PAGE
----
An IT project designed to give NHS bodies access to GP computer systems is over-budget, behind schedule and being used by only one organisation.
These were the damning findings of a report by the National Audit Office (NAO) after an investigation into the General Practice Extraction Service (GPES), which started life in 2007 and was managed by the now-defunct NHS Information Centre.
The GPES is meant to allow NHS organisations to access data from GP practice computer systems to monitor the quality of healthcare being delivered, and to plan and pay for health services and improve medical research.
The service was meant to go live between 2009 and 2010 but the first sets of data were made available only in April 2014, while the cost of the project rose from £14m to £40m during the procurement stage alone.
Another £5.5m has been wasted with delays and write-offs since work started, the NAO said.
It also noted that the Health & Social Care Information Centre (HSCIC), the organisation which has been responsible for the GPES system since 2013 when the NHS Information Centre closed, values the system as being worth only £12.9m.
Finally, only one organisation, NHS England, has been able to start receiving data from GPES. The NAO added that it seems unlikely that the GPES, under its current setup, will ever deliver NHS-wide access as originally planned.
The HSCIC acknowledged in response to the report that the creation of the GPES had not been well managed and that it had not been delivered as intended. However, the organisation claimed that it is overhauling the system to deliver proper benefits to the NHS.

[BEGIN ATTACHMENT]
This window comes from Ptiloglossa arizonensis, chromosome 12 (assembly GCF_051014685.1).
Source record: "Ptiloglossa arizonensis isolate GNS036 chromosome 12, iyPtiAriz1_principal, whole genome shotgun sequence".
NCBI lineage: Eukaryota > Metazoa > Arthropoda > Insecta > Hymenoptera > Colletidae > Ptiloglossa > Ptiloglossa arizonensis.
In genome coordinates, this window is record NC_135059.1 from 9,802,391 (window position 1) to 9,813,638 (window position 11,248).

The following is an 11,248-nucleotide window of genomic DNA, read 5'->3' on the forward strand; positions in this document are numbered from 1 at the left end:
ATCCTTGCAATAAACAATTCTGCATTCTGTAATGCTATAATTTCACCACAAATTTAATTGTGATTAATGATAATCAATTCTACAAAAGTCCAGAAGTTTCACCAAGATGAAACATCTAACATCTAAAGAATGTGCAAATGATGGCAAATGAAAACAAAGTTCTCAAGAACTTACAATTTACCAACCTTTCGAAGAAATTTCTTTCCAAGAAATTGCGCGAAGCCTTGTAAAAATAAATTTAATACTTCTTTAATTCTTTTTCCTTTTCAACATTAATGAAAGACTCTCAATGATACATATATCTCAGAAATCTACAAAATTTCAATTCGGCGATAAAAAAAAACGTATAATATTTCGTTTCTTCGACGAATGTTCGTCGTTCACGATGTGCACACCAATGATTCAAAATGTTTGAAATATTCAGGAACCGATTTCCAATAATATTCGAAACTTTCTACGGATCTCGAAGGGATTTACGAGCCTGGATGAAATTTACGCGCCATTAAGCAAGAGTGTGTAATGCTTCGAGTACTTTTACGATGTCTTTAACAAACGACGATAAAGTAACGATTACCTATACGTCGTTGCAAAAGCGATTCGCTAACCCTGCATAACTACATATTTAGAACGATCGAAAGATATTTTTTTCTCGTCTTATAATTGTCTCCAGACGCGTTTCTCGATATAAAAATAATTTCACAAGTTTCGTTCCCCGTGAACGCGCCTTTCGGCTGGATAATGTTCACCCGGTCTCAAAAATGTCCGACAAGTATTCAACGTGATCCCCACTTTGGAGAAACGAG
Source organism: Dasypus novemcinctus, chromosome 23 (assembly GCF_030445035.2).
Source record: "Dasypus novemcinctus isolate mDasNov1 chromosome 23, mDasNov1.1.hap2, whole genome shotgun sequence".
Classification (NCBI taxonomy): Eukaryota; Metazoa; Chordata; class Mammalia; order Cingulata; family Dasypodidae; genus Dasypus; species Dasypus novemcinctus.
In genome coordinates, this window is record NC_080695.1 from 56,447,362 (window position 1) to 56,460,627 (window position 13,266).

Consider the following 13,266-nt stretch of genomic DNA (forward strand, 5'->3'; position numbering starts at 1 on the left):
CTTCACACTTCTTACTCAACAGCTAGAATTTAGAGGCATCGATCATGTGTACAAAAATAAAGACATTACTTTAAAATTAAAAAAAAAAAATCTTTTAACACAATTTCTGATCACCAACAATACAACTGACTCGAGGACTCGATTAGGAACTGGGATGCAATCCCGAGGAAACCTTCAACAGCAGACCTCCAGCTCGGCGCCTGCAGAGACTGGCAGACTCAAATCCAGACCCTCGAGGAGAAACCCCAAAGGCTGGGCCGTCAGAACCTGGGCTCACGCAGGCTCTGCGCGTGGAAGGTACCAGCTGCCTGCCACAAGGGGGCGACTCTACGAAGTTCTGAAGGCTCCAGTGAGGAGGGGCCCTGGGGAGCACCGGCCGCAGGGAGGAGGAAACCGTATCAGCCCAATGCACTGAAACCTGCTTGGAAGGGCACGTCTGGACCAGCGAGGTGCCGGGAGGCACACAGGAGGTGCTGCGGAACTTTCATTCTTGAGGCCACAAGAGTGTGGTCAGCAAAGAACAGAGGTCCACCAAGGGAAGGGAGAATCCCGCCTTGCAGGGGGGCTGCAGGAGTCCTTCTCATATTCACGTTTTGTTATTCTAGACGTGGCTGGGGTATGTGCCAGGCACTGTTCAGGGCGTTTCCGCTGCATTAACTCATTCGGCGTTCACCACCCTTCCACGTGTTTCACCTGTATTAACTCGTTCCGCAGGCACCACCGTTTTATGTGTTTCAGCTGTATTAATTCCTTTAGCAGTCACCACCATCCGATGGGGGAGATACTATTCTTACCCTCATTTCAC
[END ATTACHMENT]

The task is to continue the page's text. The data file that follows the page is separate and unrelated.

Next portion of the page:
“It is clear that the GPES procurement and design stage was not good enough, regardless of the intention of predecessor bodies,” it said.
“The HSCIC is equally clear that, on our creation, we took full responsibility for delivering a data extraction service that is operationally and financially efficient. We are maximising the working aspects of GPES and replacing those parts that do not work.
"Our focus is on developing a suitable service that meets the needs of the NHS and patients.”
This work has included hiring new technical experts to lead the project’s development, stabilising the service to help support payments, and improving and increasing the amount of data made available on the system.
The findings of the NAO's report are not surprising, as numerous government IT projects have been criticised for going over budget and failing to deliver their objectives.
The deeply flawed National Project for IT wasted billions and delivered little if any benefits to the NHS.
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